Just Food: Where Locavores Get It Wrong And How We Can Truly Eat Responsibly is the literary equivalent of a turd blossom, the Texan term for a flower that pops up out of a cow patty. James McWilliams, an associate professor at Texas State University, has written a cogent critique of America's unsustainable addiction to meat and then buried it in a mound of manure about 100-mile diet diehards who want to take us all out to the foodshed and paddle us senseless with fresh, local, organically grown produce.
Just Food is framed as the lament of a lapsed locavore, a simple, sustainably minded guy who's been driven into the arms of Agribiz by food mile militants who, according to McWilliams, number in the millions. These legions of rabid locavores are abusing their purchasing superpowers in a diabolical plot to deprive the world of out-of-season strawberries, genetically modified monocrops, and other wonders of industrial agriculture. In fact, the original subtitle of McWilliams' book was How Locavores Are Endangering The Future of Food And How We Can Truly Eat Responsibly.
The new subtitle is still a bit inflammatory, as McWilliams even acknowledged on NPR's Science Friday last week. McWilliam's contrived contrarian take on the eat local movement won't surprise anyone who followed the flap over his disingenuous op-ed in The New York Times alleging that free-range pork poses greater health risks than pork from factory farms.
After it was pointed out by Marion Nestle and others that the study McWilliams relied on to bolster his argument was funded by the National Pork Board, the Times amended the op-ed with an "oops, we goofed" editor's note admitting that McWilliams should have revealed his source.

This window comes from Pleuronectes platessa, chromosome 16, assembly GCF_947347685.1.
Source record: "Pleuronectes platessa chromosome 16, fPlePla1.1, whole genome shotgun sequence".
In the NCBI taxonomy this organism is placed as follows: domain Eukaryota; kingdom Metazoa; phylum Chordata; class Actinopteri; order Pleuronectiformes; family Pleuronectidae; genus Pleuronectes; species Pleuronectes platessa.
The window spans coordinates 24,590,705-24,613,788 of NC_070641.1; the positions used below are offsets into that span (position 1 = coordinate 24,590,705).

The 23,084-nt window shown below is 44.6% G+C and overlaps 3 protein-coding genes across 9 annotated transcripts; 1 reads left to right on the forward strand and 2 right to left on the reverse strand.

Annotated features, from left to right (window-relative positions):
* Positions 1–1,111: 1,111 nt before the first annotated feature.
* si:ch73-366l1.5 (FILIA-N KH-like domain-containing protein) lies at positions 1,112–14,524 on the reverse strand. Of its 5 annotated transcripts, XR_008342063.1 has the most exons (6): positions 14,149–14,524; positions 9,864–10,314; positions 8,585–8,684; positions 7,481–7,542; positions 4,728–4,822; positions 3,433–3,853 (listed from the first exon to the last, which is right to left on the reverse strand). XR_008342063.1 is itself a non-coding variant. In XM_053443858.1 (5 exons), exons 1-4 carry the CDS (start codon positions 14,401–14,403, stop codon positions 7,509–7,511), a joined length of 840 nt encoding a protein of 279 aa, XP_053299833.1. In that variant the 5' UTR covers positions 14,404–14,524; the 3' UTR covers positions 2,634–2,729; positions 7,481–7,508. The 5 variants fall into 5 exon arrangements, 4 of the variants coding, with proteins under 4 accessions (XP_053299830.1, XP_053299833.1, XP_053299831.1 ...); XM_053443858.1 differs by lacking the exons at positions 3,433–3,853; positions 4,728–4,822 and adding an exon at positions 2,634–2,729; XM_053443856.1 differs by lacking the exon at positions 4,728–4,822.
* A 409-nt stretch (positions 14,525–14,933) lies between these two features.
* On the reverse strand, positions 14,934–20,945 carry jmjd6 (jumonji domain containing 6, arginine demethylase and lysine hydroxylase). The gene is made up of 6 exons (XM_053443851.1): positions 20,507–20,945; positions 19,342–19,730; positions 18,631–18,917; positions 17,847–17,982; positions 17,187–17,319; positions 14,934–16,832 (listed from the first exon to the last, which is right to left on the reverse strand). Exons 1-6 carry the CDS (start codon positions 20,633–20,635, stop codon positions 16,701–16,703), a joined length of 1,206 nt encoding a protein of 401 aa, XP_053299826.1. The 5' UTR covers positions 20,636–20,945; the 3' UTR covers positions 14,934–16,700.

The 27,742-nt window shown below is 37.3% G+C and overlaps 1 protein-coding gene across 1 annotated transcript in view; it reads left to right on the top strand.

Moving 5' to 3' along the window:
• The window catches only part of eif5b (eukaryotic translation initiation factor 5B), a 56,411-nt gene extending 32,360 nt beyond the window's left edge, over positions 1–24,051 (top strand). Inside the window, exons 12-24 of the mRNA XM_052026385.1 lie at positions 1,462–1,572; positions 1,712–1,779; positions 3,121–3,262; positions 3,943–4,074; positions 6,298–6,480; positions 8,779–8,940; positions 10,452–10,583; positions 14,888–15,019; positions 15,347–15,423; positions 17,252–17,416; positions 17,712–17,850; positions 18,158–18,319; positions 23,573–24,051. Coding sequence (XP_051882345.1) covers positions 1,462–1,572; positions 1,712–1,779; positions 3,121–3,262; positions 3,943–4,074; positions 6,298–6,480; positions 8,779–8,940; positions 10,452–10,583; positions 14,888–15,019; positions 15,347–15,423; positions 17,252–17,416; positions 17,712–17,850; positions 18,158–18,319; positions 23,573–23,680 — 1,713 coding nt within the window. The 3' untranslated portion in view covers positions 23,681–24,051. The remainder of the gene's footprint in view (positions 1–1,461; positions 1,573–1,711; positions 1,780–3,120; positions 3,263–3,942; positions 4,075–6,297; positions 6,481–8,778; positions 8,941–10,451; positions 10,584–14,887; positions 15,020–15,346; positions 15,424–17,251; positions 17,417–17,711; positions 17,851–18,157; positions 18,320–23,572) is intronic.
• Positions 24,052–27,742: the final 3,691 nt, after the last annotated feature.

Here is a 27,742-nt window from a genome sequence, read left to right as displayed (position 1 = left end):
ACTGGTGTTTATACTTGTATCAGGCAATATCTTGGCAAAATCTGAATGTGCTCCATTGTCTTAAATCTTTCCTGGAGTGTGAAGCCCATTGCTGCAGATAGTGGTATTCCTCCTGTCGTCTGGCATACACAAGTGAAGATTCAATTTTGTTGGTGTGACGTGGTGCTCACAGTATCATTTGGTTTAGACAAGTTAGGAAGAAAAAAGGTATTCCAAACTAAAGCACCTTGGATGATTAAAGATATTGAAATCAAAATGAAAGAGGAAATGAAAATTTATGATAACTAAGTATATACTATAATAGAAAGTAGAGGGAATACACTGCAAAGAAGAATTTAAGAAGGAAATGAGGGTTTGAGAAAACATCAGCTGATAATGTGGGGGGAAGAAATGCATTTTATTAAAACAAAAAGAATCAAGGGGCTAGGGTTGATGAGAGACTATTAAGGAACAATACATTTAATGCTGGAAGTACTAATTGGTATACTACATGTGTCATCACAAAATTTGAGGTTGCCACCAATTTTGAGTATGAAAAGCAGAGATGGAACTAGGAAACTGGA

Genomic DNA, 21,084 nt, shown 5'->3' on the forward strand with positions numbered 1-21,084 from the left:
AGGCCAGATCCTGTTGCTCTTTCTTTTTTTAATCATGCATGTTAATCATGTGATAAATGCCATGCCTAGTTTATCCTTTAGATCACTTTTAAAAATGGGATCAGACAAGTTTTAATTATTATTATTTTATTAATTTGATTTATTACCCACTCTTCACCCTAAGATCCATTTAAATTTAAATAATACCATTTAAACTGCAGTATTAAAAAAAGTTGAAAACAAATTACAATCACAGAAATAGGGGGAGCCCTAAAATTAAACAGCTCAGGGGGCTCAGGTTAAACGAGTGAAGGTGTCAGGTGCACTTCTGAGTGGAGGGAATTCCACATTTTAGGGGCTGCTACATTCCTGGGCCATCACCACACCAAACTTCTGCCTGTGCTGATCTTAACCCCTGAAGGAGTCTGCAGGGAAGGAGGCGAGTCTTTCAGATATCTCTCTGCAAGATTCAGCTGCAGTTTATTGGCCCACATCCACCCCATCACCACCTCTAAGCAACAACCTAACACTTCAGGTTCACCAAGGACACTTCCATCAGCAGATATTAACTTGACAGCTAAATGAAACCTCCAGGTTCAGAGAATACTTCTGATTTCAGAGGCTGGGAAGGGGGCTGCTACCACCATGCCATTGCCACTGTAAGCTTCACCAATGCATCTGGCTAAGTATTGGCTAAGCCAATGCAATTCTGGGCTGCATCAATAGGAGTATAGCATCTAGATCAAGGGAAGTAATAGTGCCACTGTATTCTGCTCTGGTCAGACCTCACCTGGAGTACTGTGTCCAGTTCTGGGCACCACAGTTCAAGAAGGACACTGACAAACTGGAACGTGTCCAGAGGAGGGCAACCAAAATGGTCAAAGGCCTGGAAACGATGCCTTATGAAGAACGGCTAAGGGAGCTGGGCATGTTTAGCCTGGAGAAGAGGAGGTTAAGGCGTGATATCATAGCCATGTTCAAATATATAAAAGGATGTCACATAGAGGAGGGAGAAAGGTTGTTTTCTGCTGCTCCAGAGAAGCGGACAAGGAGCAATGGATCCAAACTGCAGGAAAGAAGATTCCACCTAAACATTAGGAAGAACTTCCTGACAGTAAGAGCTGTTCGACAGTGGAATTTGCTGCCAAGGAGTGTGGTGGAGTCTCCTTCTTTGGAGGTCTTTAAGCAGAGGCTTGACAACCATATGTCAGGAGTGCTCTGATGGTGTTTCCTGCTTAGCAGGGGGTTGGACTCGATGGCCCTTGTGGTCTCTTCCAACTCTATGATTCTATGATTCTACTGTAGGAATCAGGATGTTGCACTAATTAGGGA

McWilliams does nothing to repair his credibility with Just Food, which contains enough straw men to build a straw bale house. He trots out a tiresome twist on the mythic Cadillac-driving welfare queen: the SUV driver with the self-righteous hemp shopping bag who routinely drives miles out of her way to purchase locally grown heirloom tomatoes. Just Food also poses hilariously boneheaded questions such as:
What would happen to local traffic patterns if every consumer in Austin made daily trips in their SUVs to visit small local farms to buy locally produced food?
When he's not scratching his head over such pointless ponderings, McWilliams is busy bending over backwards, and then some, to advance his contrarian schtick. Folks like Michael Pollan are fond of noting that the farmers market is the new town square, where eaters and farmers meet up and have meaningful exchanges, as opposed to the soulless commerce of the supermarket.
But things are not so sunny in the parallel universe where McWilliams researched his book; according to him, farmers' markets are a potential hotbed of civic unrest where a shortage of gourmet produce is liable to spark ugly disputes between haute chefs and home cooks.